The IRS acknowledges financial hardship as a legitimate reason for tax relief — as long as a taxpayer can prove it.
A Guide to Proving Financial Hardship to the IRS
Step 1. Know How the IRS Defines ‘Financial Hardship’
The phrase ‘financial hardship’ means different things to different people. It is usually dependent on the kind of lifestyle a person is used to.
However, as for the IRS, this phrase has a clear-cut definition.
IRS hardship refers to a taxpayer’s inability to afford necessary and reasonable living expenditures. The operative words here are “necessary” and “reasonable.”
The IRS considers expenses relating to rent or mortgage, sustenance (food and drink), education, utilities, health care, basic clothing, personal care, and transportation as both necessary and reasonable. Meanwhile, it excludes credit card payments and opulent lifestyle expenditures.
Step 2. Be Informed Regarding National Financial Standards
The IRS compares a taxpayer’s living expenses with its Collection Financial Standards to ascertain the legitimacy of a claimed financial hardship. This financial standards sheet covers core living expenses.
Core living expenses include these categories:
- Food, Clothing, and Other Items (based on the Bureau of Labor Statistics Consumer Expenditure Survey)
- Out-of-Pocket Health Care Expenses (from Medical Expenditure Panel Survey)
- Housing and Utilities (based on U.S. Census Bureau, American Community Survey, and BLS records)
- Transportation (based on nationwide ownership costs and operating costs derived from the Census Region and Metropolitan Statistical Area (MSA)
Remember that each of these categories follows specific terms.
For instance, health care expenses do not cover medical insurance payment. This category is also age-dependent.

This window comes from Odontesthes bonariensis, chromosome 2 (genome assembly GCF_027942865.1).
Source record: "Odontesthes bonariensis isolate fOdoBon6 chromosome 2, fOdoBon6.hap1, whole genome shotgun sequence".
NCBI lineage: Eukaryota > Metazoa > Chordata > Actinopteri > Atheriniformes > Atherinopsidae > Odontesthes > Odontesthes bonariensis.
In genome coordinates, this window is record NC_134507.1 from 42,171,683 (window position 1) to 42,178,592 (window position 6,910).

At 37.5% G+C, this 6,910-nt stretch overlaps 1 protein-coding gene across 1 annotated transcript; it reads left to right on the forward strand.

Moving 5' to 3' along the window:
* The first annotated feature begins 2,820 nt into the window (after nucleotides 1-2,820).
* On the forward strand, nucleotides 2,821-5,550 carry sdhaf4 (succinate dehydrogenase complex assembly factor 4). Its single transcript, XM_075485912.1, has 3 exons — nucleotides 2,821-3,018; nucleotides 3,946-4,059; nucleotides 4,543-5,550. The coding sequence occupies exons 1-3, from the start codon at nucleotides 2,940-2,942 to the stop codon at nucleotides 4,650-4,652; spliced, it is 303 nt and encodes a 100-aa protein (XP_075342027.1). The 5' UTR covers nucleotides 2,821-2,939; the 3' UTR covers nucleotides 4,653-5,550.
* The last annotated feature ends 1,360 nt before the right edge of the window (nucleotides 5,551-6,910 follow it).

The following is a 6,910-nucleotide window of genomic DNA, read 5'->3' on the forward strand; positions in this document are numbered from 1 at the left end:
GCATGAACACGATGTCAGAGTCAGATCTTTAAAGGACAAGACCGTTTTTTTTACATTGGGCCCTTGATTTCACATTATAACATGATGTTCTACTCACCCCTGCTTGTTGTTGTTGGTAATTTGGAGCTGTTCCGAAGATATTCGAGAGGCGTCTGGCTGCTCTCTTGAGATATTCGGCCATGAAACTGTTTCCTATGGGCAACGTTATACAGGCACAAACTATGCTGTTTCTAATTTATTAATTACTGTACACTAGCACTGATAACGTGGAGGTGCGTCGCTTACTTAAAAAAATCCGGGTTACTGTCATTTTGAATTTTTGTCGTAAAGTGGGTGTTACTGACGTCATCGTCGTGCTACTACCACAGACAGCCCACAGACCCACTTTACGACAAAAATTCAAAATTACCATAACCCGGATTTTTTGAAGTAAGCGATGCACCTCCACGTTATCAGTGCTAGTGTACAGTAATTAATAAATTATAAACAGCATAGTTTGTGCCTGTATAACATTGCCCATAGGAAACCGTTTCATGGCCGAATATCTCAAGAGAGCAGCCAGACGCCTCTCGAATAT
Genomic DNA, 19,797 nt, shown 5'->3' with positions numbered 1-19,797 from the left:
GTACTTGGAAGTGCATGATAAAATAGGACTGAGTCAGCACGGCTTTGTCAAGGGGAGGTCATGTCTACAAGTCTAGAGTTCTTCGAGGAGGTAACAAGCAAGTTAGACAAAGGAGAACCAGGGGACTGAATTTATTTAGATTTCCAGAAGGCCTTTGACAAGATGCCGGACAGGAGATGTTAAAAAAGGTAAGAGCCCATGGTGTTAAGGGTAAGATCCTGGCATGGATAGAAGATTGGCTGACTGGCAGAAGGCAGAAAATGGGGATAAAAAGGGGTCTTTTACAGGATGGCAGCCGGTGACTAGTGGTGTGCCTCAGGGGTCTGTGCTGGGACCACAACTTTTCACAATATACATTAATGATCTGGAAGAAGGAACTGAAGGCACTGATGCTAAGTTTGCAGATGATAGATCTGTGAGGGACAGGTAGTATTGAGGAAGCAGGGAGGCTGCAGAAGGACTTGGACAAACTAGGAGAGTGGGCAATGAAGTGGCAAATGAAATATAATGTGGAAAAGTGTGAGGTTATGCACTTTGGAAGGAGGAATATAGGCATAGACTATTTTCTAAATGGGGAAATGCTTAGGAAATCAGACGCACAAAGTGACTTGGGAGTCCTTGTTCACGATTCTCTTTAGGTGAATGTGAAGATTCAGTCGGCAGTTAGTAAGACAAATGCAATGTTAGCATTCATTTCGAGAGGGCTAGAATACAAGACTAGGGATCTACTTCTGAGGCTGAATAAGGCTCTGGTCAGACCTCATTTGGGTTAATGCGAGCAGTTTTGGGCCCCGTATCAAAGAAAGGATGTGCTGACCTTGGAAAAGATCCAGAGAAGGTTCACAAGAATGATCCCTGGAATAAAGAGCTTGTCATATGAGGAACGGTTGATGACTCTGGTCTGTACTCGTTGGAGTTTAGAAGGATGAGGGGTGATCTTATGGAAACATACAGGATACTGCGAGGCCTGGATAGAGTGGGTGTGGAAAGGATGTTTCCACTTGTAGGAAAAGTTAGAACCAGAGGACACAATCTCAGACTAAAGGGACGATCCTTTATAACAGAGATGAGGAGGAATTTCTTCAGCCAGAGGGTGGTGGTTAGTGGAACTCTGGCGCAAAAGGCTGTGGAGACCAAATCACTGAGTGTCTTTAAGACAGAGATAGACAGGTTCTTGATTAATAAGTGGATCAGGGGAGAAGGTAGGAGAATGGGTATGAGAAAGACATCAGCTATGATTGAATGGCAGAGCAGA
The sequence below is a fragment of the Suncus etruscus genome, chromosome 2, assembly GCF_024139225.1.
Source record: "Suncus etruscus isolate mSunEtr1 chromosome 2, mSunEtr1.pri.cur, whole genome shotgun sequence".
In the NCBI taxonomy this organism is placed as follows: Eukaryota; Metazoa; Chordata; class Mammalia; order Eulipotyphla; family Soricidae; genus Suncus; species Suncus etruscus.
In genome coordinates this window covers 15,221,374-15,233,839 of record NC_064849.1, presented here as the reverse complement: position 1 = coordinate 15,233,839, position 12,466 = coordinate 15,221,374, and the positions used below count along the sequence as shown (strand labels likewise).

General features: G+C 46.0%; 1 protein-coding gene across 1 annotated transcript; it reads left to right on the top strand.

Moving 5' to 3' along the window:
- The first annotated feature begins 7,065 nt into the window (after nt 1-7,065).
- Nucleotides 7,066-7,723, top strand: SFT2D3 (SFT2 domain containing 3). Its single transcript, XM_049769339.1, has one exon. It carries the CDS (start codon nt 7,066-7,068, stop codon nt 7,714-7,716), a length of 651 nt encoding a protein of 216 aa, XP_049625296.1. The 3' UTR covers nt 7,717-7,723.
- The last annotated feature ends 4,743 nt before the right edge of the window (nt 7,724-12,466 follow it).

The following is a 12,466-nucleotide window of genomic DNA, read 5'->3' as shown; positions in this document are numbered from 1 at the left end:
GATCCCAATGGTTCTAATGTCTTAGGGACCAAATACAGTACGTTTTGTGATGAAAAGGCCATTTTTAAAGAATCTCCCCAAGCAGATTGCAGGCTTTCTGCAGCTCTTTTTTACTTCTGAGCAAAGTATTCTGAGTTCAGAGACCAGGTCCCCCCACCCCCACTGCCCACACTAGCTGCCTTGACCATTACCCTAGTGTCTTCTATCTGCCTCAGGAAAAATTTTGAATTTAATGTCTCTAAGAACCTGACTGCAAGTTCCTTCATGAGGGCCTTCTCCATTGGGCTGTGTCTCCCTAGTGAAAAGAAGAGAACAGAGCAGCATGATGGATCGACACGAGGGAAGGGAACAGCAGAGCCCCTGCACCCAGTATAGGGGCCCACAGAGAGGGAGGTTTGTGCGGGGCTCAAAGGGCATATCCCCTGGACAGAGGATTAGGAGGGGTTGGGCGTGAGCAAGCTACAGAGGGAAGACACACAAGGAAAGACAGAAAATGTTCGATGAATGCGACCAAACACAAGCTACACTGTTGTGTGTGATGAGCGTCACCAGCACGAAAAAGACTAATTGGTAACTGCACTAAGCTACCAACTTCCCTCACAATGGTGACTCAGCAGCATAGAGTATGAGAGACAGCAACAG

As for the Food, Clothing, and Other Items category, the IRS monthly expense allowance depends on the size of your household. For families of four, IRS allowed expenditures amount to as much as $1,694.
You may want to refer to these nationally established standards to aptly gauge the likelihood of the IRS granting you tax relief due to financial hardship.
Step 3. Gather Essential Documents
The IRS asks for documentary evidence to evaluate whether a taxpayer truly can’t afford to pay taxes. These documents normally cover the basics, such as monthly grocery bills, utility bills, out-of-pocket medical bills, and household and personal care receipts.
The IRS may also ask for car payment receipts, lease agreement or mortgage loan records, and even spousal and child support payments. The extent of the documents the IRS will solicit from a taxpayer claiming financial hardship depends on the severity of their case.
You must collect and organize these records prior to filing financial hardship. Remember that the ease in which an IRS agent gets to review your records may affect the eventual determination of your case.
Many taxpayers apply for tax relief via financial hardship on a yearly basis. Unfortunately, the IRS can only accommodate a certain number of these cases.